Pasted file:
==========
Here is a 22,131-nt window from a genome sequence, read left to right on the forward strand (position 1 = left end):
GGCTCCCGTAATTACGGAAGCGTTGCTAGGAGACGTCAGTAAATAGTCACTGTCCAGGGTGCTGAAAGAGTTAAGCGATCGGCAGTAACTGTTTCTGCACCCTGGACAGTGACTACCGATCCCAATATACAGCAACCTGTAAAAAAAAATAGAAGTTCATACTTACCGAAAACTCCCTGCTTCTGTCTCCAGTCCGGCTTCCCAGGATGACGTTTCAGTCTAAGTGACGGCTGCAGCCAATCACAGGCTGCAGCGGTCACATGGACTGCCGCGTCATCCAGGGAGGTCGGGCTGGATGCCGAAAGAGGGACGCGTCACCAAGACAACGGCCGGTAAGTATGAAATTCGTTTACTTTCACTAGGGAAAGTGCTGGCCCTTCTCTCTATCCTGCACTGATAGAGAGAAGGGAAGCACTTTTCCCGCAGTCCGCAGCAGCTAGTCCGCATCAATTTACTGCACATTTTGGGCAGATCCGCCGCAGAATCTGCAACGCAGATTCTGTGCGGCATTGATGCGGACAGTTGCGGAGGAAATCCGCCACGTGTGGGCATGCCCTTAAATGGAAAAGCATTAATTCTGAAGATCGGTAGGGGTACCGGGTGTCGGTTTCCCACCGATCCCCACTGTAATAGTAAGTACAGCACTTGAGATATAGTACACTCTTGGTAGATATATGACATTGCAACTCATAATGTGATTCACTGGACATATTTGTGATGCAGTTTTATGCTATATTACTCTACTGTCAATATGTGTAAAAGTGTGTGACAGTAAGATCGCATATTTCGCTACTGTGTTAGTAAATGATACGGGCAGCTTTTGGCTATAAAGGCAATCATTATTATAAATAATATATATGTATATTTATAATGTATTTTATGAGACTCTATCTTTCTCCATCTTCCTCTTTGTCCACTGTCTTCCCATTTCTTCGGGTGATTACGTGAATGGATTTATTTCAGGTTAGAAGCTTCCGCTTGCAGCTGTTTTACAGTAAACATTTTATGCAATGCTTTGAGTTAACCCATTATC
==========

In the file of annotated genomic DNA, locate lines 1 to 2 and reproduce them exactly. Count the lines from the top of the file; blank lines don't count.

Here is a 22,131-nt window from a genome sequence, read left to right on the forward strand (position 1 = left end):
GGCTCCCGTAATTACGGAAGCGTTGCTAGGAGACGTCAGTAAATAGTCACTGTCCAGGGTGCTGAAAGAGTTAAGCGATCGGCAGTAACTGTTTCTGCACCCTGGACAGTGACTACCGATCCCAATATACAGCAACCTGTAAAAAAAAATAGAAGTTCATACTTACCGAAAACTCCCTGCTTCTGTCTCCAGTCCGGCTTCCCAGGATGACGTTTCAGTCTAAGTGACGGCTGCAGCCAATCACAGGCTGCAGCGGTCACATGGACTGCCGCGTCATCCAGGGAGGTCGGGCTGGATGCCGAAAGAGGGACGCGTCACCAAGACAACGGCCGGTAAGTATGAAATTCGTTTACTTTCACTAGGGAAAGTGCTGGCCCTTCTCTCTATCCTGCACTGATAGAGAGAAGGGAAGCACTTTTCCCGCAGTCCGCAGCAGCTAGTCCGCATCAATTTACTGCACATTTTGGGCAGATCCGCCGCAGAATCTGCAACGCAGATTCTGTGCGGCATTGATGCGGACAGTTGCGGAGGAAATCCGCCACGTGTGGGCATGCCCTTAAATGGAAAAGCATTAATTCTGAAGATCGGTAGGGGTACCGGGTGTCGGTTTCCCACCGATCCCCACTGTAATAGTAAGTACAGCACTTGAGATATAGTACACTCTTGGTAGATATATGACATTGCAACTCATAATGTGATTCACTGGACATATTTGTGATGCAGTTTTATGCTATATTACTCTACTGTCAATATGTGTAAAAGTGTGTGACAGTAAGATCGCATATTTCGCTACTGTGTTAGTAAATGATACGGGCAGCTTTTGGCTATAAAGGCAATCATTATTATAAATAATATATATGTATATTTATAATGTATTTTATGAGACTCTATCTTTCTCCATCTTCCTCTTTGTCCACTGTCTTCCCATTTCTTCGGGTGATTACGTGAATGGATTTATTTCAGGTTAGAAGCTTCCGCTTGCAGCTGTTTTACAGTAAACATTTTATGCAATGCTTTGAGTTAACCCATTATC